Solig at Bem’s. Tony Forchetta
9711 107 Avenue
If you travel over to 9711 – 107 Avenue across from Lee House, you’ll find the neighbourhood’s newest Filipino Restaurant – Bem’s.
Bem is the nickname of Bem Bem, the three year old daughter of Red Seal Chef and Owner Dondon Miranda. For anyone who’s been to Southeast Asia and walked into a small neighbourhood restaurant, you’ll immediately feel at home. With simple, friendly décor, the smells waft from the kitchen and the family owners are there to welcome you. For a while, you may even feel part of the family.
Neither my wife nor I have had the benefit of travelling to the Philippines (yet). So, while we can’t claim to be experts on this culture’s cuisine, we do know good and we do know quality. With empty stomachs and open hearts we begin and ask our host, “What do we eat?” She graciously explains a few dishes, many of which are simple, single-plate meals and run the spectrum of typical Filipino favourites. The menu also features a selection of appetizers and sides.
My wife orders Beef Kare-Kare, a stew-like dish reminiscent of a Thai curry. It is made with peanut and has a flavour close to satay without the spicy overtones. It is laden with beef and oxtail, served with rice and steamed fresh baby bok-choy. There are three Kare-Kare on the menu – beef, seafood, and crispy pork.
I order a Solig, which from what I learn appears to be a good breakfast standard with a mound of garlic rice and fried egg on top. Mine is served with Filipino Style BBQ pork and vegetables. There is a range of Silog available with a variety of pork, chicken, beef, and salted fish. How can you go wrong? Our host brings us each a small cup of beef and pork broth to start, topped with a few chopped scallions. First taste – delicious. The entrees arrive shortly after. They are hot and generous portions – overall very good value and quality. Our host offers suggestions on how to top the dishes to enhance the flavour with roasted garlic, chopped peanut, soy sauce, or fish sauce (a condiment found throughout Southeast Asia made from salted and fermented fish).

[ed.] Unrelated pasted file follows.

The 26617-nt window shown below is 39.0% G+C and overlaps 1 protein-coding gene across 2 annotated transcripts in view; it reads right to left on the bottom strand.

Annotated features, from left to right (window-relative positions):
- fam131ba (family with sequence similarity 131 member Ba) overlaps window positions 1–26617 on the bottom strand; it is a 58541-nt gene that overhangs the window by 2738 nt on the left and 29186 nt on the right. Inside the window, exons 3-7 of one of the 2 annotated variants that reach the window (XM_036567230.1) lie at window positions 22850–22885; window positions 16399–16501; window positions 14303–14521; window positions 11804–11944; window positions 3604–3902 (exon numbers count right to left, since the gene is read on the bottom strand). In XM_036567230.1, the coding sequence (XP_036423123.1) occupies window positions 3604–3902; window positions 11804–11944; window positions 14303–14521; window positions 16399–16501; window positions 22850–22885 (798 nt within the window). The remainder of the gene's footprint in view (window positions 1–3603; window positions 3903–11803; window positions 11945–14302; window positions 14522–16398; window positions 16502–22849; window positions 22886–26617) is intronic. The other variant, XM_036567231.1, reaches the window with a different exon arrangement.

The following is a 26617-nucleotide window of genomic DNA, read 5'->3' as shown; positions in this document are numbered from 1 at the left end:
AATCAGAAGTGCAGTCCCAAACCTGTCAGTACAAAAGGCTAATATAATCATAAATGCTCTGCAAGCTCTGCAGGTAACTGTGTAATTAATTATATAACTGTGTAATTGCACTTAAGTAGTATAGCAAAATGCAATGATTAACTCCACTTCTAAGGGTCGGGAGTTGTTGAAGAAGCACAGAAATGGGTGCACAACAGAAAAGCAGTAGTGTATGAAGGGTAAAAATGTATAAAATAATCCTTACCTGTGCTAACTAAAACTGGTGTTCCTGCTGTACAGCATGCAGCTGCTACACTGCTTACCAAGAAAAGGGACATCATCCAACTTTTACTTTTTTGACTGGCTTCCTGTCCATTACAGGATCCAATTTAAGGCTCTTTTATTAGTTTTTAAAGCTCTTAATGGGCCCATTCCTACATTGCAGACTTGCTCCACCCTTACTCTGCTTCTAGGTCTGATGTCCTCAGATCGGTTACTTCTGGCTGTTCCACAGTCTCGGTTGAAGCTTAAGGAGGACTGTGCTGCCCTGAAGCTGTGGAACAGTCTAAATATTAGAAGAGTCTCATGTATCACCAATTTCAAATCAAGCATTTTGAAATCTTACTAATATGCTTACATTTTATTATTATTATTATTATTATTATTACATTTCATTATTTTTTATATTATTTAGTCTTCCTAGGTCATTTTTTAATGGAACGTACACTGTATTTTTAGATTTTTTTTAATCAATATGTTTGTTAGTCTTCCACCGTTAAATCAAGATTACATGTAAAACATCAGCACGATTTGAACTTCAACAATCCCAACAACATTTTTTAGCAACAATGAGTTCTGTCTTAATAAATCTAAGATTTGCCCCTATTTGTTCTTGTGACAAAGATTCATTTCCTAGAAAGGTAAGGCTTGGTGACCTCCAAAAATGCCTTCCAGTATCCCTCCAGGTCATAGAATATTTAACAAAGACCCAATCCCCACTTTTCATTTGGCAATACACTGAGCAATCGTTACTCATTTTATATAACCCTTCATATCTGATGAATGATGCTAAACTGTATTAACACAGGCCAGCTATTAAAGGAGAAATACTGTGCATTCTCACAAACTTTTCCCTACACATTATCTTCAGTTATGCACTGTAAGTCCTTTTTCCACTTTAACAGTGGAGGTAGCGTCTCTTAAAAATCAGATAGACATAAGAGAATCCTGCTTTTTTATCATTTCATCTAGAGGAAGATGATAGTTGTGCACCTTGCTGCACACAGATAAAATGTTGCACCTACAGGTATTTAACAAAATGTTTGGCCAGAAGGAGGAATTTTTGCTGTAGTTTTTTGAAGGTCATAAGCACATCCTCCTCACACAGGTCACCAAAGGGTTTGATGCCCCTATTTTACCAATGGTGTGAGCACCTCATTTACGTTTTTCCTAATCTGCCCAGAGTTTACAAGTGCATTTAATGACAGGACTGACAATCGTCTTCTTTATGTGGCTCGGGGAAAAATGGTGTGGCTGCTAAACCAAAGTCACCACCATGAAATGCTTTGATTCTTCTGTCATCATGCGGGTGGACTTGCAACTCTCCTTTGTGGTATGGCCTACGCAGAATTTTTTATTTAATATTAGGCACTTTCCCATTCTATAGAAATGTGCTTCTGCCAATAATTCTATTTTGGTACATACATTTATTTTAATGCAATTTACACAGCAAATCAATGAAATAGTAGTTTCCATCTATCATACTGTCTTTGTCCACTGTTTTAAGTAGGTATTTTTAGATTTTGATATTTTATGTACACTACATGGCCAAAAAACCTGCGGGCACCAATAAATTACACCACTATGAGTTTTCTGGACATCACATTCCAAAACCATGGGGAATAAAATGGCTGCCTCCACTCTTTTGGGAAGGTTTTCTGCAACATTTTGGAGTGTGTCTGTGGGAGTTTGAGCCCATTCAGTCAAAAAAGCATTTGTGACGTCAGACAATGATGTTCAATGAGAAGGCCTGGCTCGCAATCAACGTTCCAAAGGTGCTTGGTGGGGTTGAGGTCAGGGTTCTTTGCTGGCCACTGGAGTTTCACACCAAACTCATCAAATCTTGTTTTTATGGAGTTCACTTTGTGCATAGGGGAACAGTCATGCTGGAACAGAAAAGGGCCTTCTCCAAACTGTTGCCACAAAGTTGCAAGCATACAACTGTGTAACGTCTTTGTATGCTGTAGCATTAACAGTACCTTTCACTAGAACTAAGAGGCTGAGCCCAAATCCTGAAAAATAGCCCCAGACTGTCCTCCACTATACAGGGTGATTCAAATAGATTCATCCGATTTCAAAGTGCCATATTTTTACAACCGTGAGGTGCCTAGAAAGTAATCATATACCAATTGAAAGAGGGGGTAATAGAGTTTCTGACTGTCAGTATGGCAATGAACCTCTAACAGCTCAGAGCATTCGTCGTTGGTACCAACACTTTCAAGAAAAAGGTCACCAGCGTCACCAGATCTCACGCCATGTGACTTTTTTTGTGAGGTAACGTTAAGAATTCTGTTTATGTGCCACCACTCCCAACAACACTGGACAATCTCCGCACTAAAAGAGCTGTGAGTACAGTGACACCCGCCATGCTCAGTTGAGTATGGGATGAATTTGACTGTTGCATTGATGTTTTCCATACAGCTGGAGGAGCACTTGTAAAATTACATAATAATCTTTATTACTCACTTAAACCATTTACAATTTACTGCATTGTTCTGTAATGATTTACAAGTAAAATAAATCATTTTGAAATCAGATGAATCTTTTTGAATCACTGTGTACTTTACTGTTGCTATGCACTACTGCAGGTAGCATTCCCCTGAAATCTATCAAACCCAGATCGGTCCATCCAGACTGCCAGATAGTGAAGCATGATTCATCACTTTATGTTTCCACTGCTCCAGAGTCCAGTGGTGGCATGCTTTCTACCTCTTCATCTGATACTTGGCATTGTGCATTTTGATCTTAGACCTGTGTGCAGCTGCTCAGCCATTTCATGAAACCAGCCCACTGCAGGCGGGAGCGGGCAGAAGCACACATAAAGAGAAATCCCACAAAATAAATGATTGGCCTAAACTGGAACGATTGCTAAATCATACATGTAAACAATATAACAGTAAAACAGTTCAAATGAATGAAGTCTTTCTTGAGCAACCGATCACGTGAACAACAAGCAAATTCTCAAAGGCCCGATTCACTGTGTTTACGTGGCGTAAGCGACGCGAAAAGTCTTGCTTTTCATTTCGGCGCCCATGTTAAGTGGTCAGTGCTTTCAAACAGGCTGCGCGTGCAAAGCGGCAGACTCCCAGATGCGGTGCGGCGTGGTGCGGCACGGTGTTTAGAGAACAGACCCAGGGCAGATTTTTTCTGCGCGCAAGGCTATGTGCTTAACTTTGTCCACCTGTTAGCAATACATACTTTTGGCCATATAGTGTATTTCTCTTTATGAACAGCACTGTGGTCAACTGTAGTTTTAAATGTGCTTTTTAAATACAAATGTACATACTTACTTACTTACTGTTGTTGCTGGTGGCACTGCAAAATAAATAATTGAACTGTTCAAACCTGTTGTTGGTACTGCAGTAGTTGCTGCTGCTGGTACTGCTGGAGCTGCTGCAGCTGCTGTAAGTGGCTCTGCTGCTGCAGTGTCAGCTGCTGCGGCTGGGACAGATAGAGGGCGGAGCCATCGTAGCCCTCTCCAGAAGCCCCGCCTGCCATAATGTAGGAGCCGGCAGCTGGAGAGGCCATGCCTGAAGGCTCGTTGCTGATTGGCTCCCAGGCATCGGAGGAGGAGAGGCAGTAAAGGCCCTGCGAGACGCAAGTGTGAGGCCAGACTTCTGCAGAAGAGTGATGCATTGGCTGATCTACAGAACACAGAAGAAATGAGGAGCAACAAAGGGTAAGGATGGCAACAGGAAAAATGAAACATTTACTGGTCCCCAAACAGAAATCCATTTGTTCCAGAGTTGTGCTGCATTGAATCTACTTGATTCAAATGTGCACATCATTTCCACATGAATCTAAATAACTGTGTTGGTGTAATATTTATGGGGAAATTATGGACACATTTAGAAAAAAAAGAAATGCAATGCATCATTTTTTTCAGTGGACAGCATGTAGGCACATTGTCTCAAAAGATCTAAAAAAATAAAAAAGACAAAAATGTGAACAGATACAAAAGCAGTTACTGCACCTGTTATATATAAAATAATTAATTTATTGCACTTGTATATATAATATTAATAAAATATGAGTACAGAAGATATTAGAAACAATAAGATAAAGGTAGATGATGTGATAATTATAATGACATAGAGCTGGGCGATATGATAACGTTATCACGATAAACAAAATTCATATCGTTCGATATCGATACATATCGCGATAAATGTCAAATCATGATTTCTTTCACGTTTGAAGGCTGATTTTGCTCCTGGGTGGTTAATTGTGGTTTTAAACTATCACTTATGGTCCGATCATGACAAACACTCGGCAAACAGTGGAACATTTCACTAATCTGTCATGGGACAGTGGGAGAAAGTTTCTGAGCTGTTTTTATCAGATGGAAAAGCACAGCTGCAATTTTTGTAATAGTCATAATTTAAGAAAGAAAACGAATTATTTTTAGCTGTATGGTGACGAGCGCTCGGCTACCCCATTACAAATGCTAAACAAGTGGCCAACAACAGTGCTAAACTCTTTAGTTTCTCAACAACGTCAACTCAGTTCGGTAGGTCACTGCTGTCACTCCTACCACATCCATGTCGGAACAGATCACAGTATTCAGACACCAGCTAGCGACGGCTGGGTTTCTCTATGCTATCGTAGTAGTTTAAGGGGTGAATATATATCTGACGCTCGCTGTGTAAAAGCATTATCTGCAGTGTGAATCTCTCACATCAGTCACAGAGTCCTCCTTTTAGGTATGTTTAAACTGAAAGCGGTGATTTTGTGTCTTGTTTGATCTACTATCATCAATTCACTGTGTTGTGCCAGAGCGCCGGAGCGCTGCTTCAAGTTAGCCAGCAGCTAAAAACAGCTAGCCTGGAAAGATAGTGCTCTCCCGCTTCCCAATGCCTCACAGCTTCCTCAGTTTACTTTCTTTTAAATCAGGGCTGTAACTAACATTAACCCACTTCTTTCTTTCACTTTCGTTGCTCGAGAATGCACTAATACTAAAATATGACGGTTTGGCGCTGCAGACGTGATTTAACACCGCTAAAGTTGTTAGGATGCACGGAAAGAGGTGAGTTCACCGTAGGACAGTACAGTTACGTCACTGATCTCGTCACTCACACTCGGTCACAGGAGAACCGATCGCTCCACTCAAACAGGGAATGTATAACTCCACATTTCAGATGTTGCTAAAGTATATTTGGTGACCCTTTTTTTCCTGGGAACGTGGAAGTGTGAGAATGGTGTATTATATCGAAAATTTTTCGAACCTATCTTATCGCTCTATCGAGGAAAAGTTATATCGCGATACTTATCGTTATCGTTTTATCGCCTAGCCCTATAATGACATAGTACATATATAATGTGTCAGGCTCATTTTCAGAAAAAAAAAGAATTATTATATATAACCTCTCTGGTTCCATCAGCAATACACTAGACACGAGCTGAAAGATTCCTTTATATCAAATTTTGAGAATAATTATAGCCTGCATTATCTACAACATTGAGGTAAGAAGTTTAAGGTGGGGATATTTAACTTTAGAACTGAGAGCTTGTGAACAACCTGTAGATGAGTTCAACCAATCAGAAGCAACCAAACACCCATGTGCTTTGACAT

I break the egg and let the yolk run through the rice while grabbing a piece of BBQ pork on my fork. Amazing. My wife and I swap forks and sample each other’s meals – we’re both impressed. To wash it all down we each got a canned coconut water beverage. This was an excellent choice to complement our meals. At the time of our visit they did not appear to have a liquor license.
I can barely manage to clear my plate, but what’s dinner without a little sweet treat? My wife had gelatine of fruit juice and young coconut which was delicious, while I had a Leche Flan – think a denser Crème Caramel.
Dinner for two with a non-alcoholic drink and dessert ran us about $50 including tip. The service and atmosphere was genuine and Chef Dondon came out to enthusiastically thank us and ask for our feedback. As we got up to leave, even Bem Bem walked us to the door and waved good night, making it really feel we’d just been to their house for dinner.
Bem’s is open from 12-8 p.m. Tuesday- Saturday. There is ample street parking most days and a short stroll from anywhere in McCauley.
Tony lives in McCauley.